08 Sep Damien Shen | Divine Interventions @ Nexus Arts in collaboration with BadiucaoNexus Arts from 8 September - 11 November 2016 as part of the Adelaide Festival Centre’s OzAsia Festival 2016. Curated by Coby Edgar.
Politicians in Australia range from intelligent to rather idiotic. Having the latter as representatives of Australian culture is an embarrassment on the world platform. With an Australian election it is risk assessment and management for a lot of Australians, especially the younger generations and recent migrants who are not as used to the ins-and-outs of the political arena. For a lot of people it is really about picking the best of the worst.
The Chinese word ‘Gweilo’ historically was a demeaning term used to describe westerners. More recently it is known to be used in an affectionate manner. The language has changed, but there are still people old enough to connect it with its derogatory meaning and people young enough to use it with affection. Gweilo literally translates to ‘ghost man’ and is sometimes translated into English as ‘foreign devil’.
The performative aspect to the show is a physical manifestation of the angst and confusion that the artists feel when trying to navigate the complexities of the Australian political mindset and intentions. The images feature politicians who at some point in their careers have said grotesque statements that are racist, misogynistic, homophobic or have been clumsy in their wording when navigating sensitive topics. The energy and the action of painting red the term Gweilo also connects back to Aboriginal perceptions of first contact when it was a perception that Anglo settlers were ghosts. ‘Ghost men’ from another place proved to have some strong truths for Aboriginal and Torres Strait Islander people. They sometimes fail to consolidate representing the diversity that makes up Australia culture and at times it is at the most crucial and emotionally charged moments.
To have a recent Chinese exile, who is now an Australian citizen deface the painted portraits of his new political leaders, wearing the Don Dale Detention Centre mask, made out of a Darwin Festival tote bag in communist red paint is an action as loaded as the cutting of a passport. The Don Dale scandal which showed youth being strapped to chairs and blindfolded, amongst other unsettling actions, was a recent event that created a discourse amongst many Australians. For Shen to allow his work to be destroyed in such a fashion is also telling of the friendship and respect that has developed for Badiucao. Shen asked Badiucao to carry out this performative aspect with him, he wanted Badiucao to have an influence on his work and his views. Through the destruction there will emerge a new meaning for the works and create a sense of release for the artists.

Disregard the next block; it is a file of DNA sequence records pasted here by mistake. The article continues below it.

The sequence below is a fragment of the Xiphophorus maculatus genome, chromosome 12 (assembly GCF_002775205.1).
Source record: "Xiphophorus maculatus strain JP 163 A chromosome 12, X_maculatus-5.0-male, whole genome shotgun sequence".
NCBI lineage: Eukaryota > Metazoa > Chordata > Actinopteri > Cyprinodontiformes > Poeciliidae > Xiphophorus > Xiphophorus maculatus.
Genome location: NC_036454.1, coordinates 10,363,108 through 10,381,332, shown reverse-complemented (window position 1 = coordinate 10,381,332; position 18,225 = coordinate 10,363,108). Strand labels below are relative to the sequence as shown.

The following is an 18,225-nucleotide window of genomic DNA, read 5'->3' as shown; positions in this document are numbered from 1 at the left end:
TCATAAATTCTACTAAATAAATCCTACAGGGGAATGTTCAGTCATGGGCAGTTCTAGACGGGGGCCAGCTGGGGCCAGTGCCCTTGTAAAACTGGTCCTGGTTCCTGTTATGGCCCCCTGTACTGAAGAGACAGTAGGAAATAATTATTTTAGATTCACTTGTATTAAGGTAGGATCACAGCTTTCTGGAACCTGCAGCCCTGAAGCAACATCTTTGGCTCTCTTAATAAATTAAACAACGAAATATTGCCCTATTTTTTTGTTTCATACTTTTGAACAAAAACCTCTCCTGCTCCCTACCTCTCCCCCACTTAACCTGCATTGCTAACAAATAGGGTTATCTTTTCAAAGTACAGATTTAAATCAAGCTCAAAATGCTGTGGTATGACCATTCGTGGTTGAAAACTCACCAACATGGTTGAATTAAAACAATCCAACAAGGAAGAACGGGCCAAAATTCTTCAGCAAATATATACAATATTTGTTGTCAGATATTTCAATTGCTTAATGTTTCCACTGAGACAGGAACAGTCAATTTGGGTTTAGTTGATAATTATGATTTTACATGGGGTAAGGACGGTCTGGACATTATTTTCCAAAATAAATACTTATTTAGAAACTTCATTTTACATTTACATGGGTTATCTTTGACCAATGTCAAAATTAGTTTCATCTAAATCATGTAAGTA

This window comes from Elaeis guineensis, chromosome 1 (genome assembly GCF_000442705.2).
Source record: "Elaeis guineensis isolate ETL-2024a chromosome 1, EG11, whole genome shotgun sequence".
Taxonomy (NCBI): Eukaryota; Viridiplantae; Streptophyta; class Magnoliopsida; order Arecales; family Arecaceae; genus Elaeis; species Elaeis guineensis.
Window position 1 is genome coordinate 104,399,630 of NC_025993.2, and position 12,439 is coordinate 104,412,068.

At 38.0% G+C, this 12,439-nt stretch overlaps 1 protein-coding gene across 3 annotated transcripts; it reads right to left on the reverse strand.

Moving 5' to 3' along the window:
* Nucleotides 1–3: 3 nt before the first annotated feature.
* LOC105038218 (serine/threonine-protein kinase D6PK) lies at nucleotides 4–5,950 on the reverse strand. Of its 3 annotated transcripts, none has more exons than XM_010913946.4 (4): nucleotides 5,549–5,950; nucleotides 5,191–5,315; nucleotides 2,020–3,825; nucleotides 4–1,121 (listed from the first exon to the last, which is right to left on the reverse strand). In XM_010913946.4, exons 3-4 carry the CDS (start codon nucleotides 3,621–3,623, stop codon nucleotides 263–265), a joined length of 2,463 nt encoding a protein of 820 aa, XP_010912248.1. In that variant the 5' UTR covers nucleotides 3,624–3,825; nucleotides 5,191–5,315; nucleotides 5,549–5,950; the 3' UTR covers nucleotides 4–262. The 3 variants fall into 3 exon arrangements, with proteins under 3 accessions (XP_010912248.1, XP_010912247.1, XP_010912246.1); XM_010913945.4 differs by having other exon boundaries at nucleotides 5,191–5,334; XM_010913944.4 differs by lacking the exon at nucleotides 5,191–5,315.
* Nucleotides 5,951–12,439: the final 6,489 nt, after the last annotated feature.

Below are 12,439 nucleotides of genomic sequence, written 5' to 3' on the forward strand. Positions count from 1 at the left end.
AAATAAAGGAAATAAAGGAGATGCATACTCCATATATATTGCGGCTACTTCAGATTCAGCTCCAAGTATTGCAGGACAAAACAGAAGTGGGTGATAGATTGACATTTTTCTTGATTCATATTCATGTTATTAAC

From communist China to, racist, sexist Australia the views held by these two artists tell a sad story that is lined with energy to create change within their communities. Australia appears to be a lucky country to the rest of the world but underneath the veneer of opulence and freedom it still can’t consolidate the damages to their First Nations people with youth suicide rates through the roof, national publications publishing racist stereotypes, incarceration rates through the roof, deaths in custody at staggering rates and the forced closure of remote communities. Australia truly is a wonderful country, one that citizens should be proud to call home and ones that refugees will sincerely call a lucky country but Badiucao isn’t an artist because he wants to create aesthetically pleasing work, and Shen isn’t an artist because it’s a good way to make a dollar. The cultural exchanges the artists had were primarily positive, the work they created is about what change they would like to bring about.
Coby Edgar, Curator, 2016